Martin Wood: Oxford Instruments and the shed at the bottom of the garden
Audrey and Martin Wood discuss how Oxford Instruments began at the Clarendon Laboratory and moved into their garden shed.
Did you work from home much?
MW: No, no, just occasionally. I didn’t have much room in the – in the lab to begin with. Later on I had a workshop more or less dedicated.
AW: You hadn’t got much room in the lab. You probably had much more peace to do a thing like that at home.
MW: Yes, yes.
When does Oxford Instruments actually start?
AW: 1959. Can’t give you a date because it’s sort of – wasn’t an actual date, I think.
MW: That was when I’d said to the man, Nicholas Cotie [ph], I said, ‘There are lots of people outside wanting magnets. Is it alright if I design …?’ And he was perfectly happy. He wanted to spread his technology, give them anything. I actually made some magnets for other laboratories in the Clarendon and then that got too big and machines got held up and other people in the workshop – in the research committee said, ‘These workshops are for us. Not for Newcastle Physics, or something.’ And I went to the Prof and said, ‘Look, I’ll take it out of the – out of the laboratory.’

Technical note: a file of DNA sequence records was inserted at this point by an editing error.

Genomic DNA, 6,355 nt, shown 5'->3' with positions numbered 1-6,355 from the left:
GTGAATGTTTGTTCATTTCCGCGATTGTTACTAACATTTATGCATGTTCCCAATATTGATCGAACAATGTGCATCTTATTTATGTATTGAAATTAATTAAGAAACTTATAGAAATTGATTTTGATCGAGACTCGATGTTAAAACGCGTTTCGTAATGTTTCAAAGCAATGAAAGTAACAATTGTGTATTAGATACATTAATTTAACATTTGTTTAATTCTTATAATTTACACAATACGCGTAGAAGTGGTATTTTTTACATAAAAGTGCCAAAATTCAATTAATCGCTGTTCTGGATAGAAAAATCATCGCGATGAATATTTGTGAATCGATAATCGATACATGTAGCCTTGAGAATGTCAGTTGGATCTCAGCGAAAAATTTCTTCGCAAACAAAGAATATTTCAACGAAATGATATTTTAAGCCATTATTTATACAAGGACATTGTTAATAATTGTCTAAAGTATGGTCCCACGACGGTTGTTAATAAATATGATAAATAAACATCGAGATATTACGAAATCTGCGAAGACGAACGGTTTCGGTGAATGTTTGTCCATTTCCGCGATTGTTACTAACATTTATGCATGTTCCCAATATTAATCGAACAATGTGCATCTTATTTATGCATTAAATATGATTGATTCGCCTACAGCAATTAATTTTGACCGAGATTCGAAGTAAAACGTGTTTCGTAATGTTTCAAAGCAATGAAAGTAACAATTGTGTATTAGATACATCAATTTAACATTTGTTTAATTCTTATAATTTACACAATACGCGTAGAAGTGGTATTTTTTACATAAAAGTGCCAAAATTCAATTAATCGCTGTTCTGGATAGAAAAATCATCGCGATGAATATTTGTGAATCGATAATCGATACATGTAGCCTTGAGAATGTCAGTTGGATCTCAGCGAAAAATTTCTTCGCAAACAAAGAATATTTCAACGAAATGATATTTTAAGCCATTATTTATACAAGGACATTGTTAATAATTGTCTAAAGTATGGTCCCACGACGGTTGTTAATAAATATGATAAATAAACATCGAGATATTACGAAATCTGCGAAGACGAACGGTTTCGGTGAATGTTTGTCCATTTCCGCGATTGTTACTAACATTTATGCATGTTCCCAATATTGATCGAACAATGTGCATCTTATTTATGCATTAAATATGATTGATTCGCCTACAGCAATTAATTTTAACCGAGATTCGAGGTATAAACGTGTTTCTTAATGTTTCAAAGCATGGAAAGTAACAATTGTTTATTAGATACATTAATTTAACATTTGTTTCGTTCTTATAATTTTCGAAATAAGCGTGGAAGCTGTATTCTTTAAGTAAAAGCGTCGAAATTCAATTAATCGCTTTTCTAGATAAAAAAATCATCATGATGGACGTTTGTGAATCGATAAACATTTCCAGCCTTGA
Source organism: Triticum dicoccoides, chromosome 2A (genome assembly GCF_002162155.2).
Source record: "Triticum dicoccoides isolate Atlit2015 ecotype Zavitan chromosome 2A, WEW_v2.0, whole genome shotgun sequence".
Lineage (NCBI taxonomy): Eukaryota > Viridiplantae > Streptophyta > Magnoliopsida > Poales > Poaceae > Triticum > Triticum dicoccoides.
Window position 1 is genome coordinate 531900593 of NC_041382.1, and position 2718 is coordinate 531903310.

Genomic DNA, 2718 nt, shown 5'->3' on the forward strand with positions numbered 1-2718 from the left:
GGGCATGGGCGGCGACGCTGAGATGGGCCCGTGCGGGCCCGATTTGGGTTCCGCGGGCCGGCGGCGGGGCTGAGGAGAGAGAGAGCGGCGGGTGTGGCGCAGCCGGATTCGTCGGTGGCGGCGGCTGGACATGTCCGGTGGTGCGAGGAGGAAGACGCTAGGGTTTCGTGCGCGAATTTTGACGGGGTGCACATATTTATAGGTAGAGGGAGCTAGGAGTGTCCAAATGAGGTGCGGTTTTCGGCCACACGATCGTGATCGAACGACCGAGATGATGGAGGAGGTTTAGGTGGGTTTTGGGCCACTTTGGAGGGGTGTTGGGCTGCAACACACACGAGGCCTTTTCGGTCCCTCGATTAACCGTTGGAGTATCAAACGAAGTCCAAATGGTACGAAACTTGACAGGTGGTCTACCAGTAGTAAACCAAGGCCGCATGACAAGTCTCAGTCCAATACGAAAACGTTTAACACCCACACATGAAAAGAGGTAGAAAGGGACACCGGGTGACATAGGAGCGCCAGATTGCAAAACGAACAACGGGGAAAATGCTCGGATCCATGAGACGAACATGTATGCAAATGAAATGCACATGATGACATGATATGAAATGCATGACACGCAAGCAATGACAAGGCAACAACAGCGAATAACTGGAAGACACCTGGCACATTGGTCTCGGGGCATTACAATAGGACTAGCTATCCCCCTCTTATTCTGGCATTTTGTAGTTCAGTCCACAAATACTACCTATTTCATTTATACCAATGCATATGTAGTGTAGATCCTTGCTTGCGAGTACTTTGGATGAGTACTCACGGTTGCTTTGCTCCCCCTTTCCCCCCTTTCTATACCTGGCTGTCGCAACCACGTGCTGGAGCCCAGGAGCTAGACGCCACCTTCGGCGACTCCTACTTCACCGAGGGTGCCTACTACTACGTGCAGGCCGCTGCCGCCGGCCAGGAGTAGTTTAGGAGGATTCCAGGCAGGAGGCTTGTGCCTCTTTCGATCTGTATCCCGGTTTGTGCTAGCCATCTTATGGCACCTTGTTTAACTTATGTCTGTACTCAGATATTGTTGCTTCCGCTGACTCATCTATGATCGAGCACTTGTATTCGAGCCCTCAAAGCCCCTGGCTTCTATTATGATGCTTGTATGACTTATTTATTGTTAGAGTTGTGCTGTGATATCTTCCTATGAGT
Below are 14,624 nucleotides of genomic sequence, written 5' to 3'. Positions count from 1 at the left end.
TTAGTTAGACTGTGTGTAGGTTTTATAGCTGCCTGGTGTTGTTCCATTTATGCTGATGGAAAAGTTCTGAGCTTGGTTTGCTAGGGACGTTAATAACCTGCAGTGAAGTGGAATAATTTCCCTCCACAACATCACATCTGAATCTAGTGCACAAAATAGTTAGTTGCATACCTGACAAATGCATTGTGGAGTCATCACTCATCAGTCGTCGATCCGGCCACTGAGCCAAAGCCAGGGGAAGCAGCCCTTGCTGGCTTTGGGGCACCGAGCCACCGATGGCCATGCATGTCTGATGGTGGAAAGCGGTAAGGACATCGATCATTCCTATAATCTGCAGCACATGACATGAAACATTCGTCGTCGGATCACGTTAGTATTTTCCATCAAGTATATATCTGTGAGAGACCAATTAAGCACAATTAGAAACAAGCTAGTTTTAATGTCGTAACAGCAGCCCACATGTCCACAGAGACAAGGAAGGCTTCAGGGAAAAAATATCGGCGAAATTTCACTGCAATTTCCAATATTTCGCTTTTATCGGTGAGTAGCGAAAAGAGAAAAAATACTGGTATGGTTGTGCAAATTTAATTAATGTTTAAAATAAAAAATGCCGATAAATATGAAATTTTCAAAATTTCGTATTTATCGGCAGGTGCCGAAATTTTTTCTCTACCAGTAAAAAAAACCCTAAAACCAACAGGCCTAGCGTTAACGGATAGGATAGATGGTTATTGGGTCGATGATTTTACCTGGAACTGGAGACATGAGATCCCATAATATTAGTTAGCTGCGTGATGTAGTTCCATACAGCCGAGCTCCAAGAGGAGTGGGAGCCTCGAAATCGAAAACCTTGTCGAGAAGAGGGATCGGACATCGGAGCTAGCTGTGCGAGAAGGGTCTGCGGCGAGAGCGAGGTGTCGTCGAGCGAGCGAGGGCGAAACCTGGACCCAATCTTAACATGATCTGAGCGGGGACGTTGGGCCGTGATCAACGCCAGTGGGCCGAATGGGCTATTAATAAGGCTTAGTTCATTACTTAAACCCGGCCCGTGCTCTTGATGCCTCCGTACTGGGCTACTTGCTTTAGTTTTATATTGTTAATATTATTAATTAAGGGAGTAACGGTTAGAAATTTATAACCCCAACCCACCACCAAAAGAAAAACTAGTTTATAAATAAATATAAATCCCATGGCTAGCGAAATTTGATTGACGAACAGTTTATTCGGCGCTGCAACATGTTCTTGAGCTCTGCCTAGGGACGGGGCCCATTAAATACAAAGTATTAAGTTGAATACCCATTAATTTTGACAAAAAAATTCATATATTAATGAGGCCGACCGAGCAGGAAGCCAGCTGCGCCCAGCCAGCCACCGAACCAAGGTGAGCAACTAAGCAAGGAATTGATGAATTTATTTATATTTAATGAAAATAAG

Where did you actually take it to?
MW: Oh, I [inaud] built a workshop at the bottom of the garden.
AW: When we started actually making things much, it was – we had a shed – we built a shed at the bottom of the garden to do this [laughs]. It was a completely residential area and the chairman of planning lived opposite, so when this man – this retired technician used to come along and do a few jobs occasionally. And I remember one day when we had the wife of the chairman of planning to tea and I – in the garden, I think it was, it would be in the summer. And I saw Joe coming and I went down to have a word with him and said, ‘Joe, you’re the gardener [laughs], if you’re asked any questions.’
- Interviewee: Martin Wood
- Duration: 00:02:26
- Copyright: British Library Board
- Interviewer: Thomas Lean
- Date of interview: 1/16/2012
- Shelfmark: C1379/58